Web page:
Until May of this year. Jason asked me to marry him on the 16th. We invited ourselves to dinner that night so I could tell mom in person. 30 minutes after we shared the news, Joe began a tirade about marriage and how men get the short end of the stick. How women (namely his ex) were selfish and unfeeling. How he did everything he could and how it was never enough. How that would be us. Just wait.

It only got worse. He started calling out my mother on Facebook, a place where  my entire family and all of my mothers work friends could be the audience. People got so fed up they were defending her and essentially sparking a Facebook war in the comments. It broke my heart and infuriated me. Finally, mom asked me to show her how to block him. When he was hired by a large company in town he deleted it and has yet to start another one. Her friends came to me, telling me to convince her to leave him, get a restraining order, file for divorce. I guess they thought that she would listen to her daughter, another victim of his insanity, and take me seriously. Jason and I told her how worried we were. She told us that she was strong enough to handle it.

From there, the truth, my mothers truth, came pouring out. During their first year of marriage, he drank to the point that he would not remember which dogs he had let outside. More than once in the dead of winter did my mother get up for a head count. Every time, there was a dog outside in the freezing weather. It’s a miracle that none of the Bostons died with their lack of body fat and fur.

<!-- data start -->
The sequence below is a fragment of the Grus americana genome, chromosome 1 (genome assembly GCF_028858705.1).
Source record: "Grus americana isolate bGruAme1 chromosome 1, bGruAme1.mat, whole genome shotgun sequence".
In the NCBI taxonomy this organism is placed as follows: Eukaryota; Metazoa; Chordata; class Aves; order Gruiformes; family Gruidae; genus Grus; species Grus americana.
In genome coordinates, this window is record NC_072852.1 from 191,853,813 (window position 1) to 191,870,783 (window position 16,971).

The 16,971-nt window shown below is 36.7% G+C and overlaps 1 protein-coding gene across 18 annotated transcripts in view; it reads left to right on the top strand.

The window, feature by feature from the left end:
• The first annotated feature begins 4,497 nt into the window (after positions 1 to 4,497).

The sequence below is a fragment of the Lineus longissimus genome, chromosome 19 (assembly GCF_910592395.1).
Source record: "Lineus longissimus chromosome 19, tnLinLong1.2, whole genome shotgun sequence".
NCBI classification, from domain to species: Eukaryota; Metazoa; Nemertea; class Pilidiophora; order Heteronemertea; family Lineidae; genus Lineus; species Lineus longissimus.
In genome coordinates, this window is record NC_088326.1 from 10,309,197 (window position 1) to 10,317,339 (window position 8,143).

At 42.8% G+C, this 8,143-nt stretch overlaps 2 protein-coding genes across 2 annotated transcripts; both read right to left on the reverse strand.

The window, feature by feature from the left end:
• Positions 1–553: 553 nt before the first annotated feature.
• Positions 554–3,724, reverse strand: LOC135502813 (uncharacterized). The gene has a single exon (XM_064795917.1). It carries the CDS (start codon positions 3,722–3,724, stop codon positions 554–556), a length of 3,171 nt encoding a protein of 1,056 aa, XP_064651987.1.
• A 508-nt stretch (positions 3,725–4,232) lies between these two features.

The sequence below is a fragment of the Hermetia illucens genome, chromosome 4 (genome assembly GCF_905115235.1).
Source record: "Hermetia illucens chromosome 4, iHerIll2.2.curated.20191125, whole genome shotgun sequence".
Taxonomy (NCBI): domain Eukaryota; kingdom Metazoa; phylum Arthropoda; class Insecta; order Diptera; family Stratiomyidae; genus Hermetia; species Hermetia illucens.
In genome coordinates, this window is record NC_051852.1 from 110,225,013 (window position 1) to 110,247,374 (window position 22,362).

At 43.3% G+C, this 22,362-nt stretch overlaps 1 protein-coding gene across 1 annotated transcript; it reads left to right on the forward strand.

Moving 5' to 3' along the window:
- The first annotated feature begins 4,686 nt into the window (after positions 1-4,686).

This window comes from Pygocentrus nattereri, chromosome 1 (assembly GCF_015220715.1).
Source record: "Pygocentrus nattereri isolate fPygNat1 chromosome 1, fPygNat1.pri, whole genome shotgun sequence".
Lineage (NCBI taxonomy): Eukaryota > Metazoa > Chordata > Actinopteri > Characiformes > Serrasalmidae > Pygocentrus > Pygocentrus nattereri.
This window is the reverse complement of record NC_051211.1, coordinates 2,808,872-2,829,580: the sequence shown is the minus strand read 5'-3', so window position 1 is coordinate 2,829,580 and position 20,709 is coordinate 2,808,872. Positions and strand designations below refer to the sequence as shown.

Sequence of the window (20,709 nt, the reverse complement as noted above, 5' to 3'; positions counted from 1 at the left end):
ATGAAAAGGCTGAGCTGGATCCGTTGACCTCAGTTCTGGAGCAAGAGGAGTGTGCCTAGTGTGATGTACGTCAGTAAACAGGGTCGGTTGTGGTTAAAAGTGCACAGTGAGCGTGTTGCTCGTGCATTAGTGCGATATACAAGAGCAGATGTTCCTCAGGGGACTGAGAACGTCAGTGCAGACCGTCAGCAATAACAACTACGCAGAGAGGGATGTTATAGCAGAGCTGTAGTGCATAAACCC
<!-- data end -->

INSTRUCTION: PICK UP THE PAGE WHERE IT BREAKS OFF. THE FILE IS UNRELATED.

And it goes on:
The second year, when Mallory came back and got married, he started fights with his ex to the point that Mallory was hesitant to invite him to the ceremony at all. Mom, the peacekeeper that she is, calmed him enough that he went.

After he was laid off the first time he spent his time drinking. When he got another job as a maintenance manager at an apartment complex, the drinking continued. AA and Al-non meetings and literature did nothing. Mom, having told us that she liked going out on emergency calls with him, was really going because he was too drunk to drive himself. That job canned him too and he stayed jobless for almost a year. He spent his time drinking and text fighting mom while she was at work or at friends houses.

Recently, his daughter jumped ship again and asked him not to contact her. He disowned his brother, bought a Rat Terrier puppy they named Abby (reason being that his dog Zoe, the fat one, doesn’t love him anymore and likes mom better). He refuses to take his meds, stop drinking, or see his counselor. Jason took over mowing for them this summer and Joe is more often than not drunk on the deck reaching for his fifth cold one before noon.

Mom’s motto this summer has been, “Something drastic will have to change soon.”

Soon can’t come soon enough.